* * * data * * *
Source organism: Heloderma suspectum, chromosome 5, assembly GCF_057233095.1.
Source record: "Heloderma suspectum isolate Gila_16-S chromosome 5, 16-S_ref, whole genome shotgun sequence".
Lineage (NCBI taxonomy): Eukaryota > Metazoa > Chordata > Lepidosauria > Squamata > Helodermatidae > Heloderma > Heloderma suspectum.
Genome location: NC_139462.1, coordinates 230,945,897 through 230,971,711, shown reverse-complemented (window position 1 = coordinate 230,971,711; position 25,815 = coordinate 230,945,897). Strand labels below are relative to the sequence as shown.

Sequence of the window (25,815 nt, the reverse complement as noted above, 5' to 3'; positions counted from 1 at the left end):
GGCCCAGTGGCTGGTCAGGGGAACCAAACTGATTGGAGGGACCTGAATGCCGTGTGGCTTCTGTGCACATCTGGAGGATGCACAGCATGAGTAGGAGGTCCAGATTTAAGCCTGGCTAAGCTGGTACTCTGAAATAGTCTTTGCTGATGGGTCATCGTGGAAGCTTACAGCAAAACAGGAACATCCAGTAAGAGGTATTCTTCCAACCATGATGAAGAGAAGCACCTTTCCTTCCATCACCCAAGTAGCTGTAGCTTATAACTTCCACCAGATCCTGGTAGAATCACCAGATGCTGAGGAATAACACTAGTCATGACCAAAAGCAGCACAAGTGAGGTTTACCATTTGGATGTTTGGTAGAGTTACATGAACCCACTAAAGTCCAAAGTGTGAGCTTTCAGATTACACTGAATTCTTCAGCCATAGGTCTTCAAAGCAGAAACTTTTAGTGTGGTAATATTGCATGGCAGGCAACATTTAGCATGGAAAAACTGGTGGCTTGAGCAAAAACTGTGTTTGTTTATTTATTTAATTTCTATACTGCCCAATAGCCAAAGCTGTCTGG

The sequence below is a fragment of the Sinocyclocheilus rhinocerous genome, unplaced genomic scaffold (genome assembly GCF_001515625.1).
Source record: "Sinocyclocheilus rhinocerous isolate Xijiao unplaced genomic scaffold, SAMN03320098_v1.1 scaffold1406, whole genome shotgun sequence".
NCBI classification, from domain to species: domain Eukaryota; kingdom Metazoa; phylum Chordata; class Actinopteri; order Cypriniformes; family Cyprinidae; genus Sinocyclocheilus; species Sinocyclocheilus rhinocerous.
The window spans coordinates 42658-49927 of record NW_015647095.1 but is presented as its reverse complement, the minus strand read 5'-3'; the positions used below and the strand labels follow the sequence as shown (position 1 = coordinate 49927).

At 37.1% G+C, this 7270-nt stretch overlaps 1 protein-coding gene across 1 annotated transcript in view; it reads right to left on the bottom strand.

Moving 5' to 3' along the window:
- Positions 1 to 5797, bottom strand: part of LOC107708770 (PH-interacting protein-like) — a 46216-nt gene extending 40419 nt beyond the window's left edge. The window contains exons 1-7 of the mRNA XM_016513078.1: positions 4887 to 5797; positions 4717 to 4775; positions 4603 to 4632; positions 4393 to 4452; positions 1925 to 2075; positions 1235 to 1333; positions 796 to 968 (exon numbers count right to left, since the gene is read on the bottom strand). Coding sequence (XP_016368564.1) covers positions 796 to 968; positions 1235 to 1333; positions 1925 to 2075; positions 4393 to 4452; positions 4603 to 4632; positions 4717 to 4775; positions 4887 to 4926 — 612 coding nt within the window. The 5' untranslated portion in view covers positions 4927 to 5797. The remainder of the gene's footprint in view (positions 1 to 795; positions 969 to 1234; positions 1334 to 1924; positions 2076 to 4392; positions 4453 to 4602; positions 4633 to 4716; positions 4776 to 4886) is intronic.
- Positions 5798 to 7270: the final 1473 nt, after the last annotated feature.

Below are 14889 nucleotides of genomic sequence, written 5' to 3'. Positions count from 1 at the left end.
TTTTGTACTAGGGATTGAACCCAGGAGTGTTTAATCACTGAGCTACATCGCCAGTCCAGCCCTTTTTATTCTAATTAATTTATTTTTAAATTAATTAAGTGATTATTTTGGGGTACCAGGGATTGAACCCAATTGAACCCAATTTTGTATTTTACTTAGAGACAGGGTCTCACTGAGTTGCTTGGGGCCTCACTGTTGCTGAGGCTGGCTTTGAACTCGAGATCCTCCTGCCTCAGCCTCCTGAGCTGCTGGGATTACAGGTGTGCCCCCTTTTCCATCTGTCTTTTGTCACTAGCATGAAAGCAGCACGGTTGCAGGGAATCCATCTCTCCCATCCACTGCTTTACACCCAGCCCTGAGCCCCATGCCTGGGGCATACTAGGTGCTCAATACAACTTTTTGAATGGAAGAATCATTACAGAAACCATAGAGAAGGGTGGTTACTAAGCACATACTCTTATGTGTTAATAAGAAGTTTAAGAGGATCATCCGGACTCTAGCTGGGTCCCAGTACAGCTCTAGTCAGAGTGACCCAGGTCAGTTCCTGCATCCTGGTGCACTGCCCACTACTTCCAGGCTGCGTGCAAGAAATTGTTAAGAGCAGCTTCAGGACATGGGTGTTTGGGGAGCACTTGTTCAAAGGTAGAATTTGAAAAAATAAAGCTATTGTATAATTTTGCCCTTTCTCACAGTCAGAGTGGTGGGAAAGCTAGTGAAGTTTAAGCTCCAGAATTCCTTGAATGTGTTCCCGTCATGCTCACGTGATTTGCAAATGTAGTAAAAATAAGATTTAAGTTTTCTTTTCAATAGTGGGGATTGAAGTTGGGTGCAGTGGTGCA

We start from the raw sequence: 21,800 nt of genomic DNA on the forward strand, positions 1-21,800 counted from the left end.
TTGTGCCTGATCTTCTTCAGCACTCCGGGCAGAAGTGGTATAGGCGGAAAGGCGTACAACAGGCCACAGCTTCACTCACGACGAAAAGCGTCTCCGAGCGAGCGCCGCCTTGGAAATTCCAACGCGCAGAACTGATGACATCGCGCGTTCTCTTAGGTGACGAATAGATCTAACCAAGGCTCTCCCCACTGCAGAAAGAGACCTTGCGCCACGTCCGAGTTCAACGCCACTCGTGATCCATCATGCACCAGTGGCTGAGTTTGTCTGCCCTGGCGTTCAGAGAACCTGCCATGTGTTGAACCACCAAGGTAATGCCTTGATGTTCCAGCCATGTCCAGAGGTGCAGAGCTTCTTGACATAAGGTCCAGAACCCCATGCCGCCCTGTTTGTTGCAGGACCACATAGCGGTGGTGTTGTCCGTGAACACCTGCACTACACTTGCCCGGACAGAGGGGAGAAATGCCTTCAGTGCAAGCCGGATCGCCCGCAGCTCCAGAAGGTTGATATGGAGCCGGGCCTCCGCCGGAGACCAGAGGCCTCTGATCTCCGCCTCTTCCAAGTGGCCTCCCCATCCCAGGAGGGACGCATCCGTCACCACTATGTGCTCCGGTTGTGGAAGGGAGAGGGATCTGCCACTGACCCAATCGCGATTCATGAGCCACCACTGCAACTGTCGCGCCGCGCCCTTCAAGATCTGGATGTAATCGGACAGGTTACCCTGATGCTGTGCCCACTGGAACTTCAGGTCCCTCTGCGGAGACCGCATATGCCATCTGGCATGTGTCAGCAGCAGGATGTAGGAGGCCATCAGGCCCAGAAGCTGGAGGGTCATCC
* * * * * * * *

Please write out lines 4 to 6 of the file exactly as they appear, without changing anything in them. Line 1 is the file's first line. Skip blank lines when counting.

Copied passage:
Genome location: NC_139462.1, coordinates 230,945,897 through 230,971,711, shown reverse-complemented (window position 1 = coordinate 230,971,711; position 25,815 = coordinate 230,945,897). Strand labels below are relative to the sequence as shown.

Sequence of the window (25,815 nt, the reverse complement as noted above, 5' to 3'; positions counted from 1 at the left end):
GGCCCAGTGGCTGGTCAGGGGAACCAAACTGATTGGAGGGACCTGAATGCCGTGTGGCTTCTGTGCACATCTGGAGGATGCACAGCATGAGTAGGAGGTCCAGATTTAAGCCTGGCTAAGCTGGTACTCTGAAATAGTCTTTGCTGATGGGTCATCGTGGAAGCTTACAGCAAAACAGGAACATCCAGTAAGAGGTATTCTTCCAACCATGATGAAGAGAAGCACCTTTCCTTCCATCACCCAAGTAGCTGTAGCTTATAACTTCCACCAGATCCTGGTAGAATCACCAGATGCTGAGGAATAACACTAGTCATGACCAAAAGCAGCACAAGTGAGGTTTACCATTTGGATGTTTGGTAGAGTTACATGAACCCACTAAAGTCCAAAGTGTGAGCTTTCAGATTACACTGAATTCTTCAGCCATAGGTCTTCAAAGCAGAAACTTTTAGTGTGGTAATATTGCATGGCAGGCAACATTTAGCATGGAAAAACTGGTGGCTTGAGCAAAAACTGTGTTTGTTTATTTATTTAATTTCTATACTGCCCAATAGCCAAAGCTGTCTGG